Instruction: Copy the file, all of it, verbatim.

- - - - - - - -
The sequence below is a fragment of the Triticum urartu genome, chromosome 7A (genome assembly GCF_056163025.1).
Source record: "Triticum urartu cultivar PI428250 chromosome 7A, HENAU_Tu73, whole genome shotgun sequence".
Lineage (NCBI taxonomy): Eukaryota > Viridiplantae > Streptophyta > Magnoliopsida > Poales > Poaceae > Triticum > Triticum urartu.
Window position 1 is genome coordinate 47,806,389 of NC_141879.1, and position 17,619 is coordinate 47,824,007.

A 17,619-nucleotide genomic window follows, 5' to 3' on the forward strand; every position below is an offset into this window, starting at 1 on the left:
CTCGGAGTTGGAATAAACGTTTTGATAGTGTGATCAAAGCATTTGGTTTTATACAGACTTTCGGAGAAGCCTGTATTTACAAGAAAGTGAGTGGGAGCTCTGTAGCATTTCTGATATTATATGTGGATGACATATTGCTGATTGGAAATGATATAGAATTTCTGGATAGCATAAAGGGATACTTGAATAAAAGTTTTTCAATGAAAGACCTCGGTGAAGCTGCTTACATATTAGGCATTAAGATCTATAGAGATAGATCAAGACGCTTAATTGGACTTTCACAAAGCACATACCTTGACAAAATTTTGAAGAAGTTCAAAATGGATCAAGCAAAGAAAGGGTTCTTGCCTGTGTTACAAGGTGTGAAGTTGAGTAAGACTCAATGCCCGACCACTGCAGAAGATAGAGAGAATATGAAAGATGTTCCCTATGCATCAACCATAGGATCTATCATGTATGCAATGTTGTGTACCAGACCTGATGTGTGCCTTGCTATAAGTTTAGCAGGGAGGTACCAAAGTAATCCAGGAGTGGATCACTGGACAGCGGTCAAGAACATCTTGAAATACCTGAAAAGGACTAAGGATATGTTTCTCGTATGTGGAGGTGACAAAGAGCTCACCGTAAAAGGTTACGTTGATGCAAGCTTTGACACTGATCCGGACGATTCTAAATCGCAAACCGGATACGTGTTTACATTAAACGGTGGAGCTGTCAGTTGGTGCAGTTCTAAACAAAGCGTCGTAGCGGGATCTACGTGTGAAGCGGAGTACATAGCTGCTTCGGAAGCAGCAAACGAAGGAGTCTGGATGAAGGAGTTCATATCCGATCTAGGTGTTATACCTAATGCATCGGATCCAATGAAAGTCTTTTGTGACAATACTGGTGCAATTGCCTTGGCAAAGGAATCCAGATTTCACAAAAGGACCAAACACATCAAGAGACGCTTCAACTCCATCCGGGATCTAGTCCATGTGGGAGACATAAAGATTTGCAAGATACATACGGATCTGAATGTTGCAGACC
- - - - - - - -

The sequence below is a fragment of the Triticum urartu genome, chromosome 7A (genome assembly GCF_056163025.1).
Source record: "Triticum urartu cultivar PI428250 chromosome 7A, HENAU_Tu73, whole genome shotgun sequence".
Lineage (NCBI taxonomy): Eukaryota > Viridiplantae > Streptophyta > Magnoliopsida > Poales > Poaceae > Triticum > Triticum urartu.
Window position 1 is genome coordinate 47,806,389 of NC_141879.1, and position 17,619 is coordinate 47,824,007.

A 17,619-nucleotide genomic window follows, 5' to 3' on the forward strand; every position below is an offset into this window, starting at 1 on the left:
CTCGGAGTTGGAATAAACGTTTTGATAGTGTGATCAAAGCATTTGGTTTTATACAGACTTTCGGAGAAGCCTGTATTTACAAGAAAGTGAGTGGGAGCTCTGTAGCATTTCTGATATTATATGTGGATGACATATTGCTGATTGGAAATGATATAGAATTTCTGGATAGCATAAAGGGATACTTGAATAAAAGTTTTTCAATGAAAGACCTCGGTGAAGCTGCTTACATATTAGGCATTAAGATCTATAGAGATAGATCAAGACGCTTAATTGGACTTTCACAAAGCACATACCTTGACAAAATTTTGAAGAAGTTCAAAATGGATCAAGCAAAGAAAGGGTTCTTGCCTGTGTTACAAGGTGTGAAGTTGAGTAAGACTCAATGCCCGACCACTGCAGAAGATAGAGAGAATATGAAAGATGTTCCCTATGCATCAACCATAGGATCTATCATGTATGCAATGTTGTGTACCAGACCTGATGTGTGCCTTGCTATAAGTTTAGCAGGGAGGTACCAAAGTAATCCAGGAGTGGATCACTGGACAGCGGTCAAGAACATCTTGAAATACCTGAAAAGGACTAAGGATATGTTTCTCGTATGTGGAGGTGACAAAGAGCTCACCGTAAAAGGTTACGTTGATGCAAGCTTTGACACTGATCCGGACGATTCTAAATCGCAAACCGGATACGTGTTTACATTAAACGGTGGAGCTGTCAGTTGGTGCAGTTCTAAACAAAGCGTCGTAGCGGGATCTACGTGTGAAGCGGAGTACATAGCTGCTTCGGAAGCAGCAAACGAAGGAGTCTGGATGAAGGAGTTCATATCCGATCTAGGTGTTATACCTAATGCATCGGATCCAATGAAAGTCTTTTGTGACAATACTGGTGCAATTGCCTTGGCAAAGGAATCCAGATTTCACAAAAGGACCAAACACATCAAGAGACGCTTCAACTCCATCCGGGATCTAGTCCATGTGGGAGACATAAAGATTTGCAAGATACATACGGATCTGAATGTTGCAGACC